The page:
5 Strokes To Make You A Better Canoeist | Canoeroots Magazine | Rapid Media
Becky Mason demonstrates a canoe stroke on a lake with trees turning color. Photo: Reid McLaughlin

Master these strokes and become a confident and competent canoeist

The way your paddle interacts with the water dictates how your canoe moves and the kind of experience you have as a canoeist. Learning a range of useful strokes will make you a versatile paddler who can canoe in different conditions and situations with greater confidence. Over the years, Canoeroots has brought you many important skills, and of these we have handpicked the top five most important canoe strokes to make you a better canoeist.

1. The traditional forward stroke

This is a very basic but essential canoeing stroke. If you master excellent technique and form while paddling forwards, you will increase efficiency and maintain power. Once you know how to use a forward stroke, you are able to advance to more complicated techniques. See how Becky Mason does a forward stroke here.

Becky Mason does a forward canoeing stroke

2. The backwards stroke

A great rule of thumb with canoeing is that any technique you can execute forwards, you should be able to do backwards. This is a great way for your brain to truly understand what different movements do. Being able to do an efficient backwards stroke can also serve you well when you need to backtrack in tight areas and don’t have enough room to pivot properly. Learn the backwards stroke.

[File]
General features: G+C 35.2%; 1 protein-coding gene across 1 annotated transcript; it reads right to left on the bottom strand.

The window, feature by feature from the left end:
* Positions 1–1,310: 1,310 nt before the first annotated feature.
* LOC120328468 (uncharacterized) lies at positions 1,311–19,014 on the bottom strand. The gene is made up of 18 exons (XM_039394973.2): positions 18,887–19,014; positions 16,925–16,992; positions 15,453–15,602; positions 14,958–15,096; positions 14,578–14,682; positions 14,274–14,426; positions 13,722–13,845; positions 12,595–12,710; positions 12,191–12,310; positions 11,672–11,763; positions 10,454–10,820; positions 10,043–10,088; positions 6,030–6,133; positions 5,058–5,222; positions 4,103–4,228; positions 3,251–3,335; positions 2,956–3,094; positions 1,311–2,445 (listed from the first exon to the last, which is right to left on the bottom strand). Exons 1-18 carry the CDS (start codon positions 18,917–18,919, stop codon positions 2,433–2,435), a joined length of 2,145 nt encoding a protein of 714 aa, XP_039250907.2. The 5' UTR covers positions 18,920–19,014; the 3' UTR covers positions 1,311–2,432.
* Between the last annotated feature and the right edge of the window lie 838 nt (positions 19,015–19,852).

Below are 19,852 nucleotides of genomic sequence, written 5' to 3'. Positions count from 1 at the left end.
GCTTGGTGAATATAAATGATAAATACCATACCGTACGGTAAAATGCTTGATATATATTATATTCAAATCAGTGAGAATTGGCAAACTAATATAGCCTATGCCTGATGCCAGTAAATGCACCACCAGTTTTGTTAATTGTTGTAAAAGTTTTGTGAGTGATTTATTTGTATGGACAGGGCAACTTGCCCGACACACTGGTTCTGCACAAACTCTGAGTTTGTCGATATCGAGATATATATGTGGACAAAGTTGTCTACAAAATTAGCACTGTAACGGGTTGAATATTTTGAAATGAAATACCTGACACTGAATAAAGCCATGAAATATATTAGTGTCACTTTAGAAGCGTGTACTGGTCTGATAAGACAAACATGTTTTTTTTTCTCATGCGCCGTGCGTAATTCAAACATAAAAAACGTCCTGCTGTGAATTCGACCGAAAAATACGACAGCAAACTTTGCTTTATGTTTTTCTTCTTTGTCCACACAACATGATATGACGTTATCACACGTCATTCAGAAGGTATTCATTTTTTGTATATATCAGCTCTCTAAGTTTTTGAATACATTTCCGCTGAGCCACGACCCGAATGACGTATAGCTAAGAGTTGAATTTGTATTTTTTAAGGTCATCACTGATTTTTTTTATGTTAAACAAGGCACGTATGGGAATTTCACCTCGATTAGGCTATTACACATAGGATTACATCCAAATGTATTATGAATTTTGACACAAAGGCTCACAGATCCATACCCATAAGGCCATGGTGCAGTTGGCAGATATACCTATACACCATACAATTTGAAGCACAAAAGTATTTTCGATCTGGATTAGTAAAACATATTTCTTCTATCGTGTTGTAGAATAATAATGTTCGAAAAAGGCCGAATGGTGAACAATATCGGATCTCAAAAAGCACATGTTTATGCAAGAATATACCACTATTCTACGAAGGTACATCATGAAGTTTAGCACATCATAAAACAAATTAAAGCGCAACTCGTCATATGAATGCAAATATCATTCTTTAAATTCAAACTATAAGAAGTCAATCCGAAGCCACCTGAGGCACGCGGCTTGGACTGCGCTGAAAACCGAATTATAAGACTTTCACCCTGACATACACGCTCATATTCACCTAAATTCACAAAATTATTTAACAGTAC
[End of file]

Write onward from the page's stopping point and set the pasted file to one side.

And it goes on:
A canoeist paddles backwards in an orange canoe.


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3. The low brace

The low brace can be a total lifesaver. It works by helping you apply pressure on the surface of the water. The resistance you create can keep you from capsizing. If you are out on the water in wind or choppy waves, having a confident low brace can increase your stability and confidence in these difficult conditions. Learn more about the low brace here.

A canoeist executres a low brace

The J-stroke

Do you steer your canoe by switching sides as soon as the boat begins to veer left or right? You need to learn the J-stroke. This stroke allows you to remain on one side and control the direction of the boat. It is essentially a forward stroke that uses wrist rotation at the end to push water in a direction that steers the canoe. See more about the J-stroke here.

A video screen grab of a canoeist demonstrating the j-stroke


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The C-Stroke

This stroke is a great tool for soloists to get the canoe moving forward. It’s a combination of the bow draw, forward stroke and J-stroke with the trajectory the path paddles forming a “C” shape. See the C-stroke here.

A canoeist performs a c-stroke on a lake

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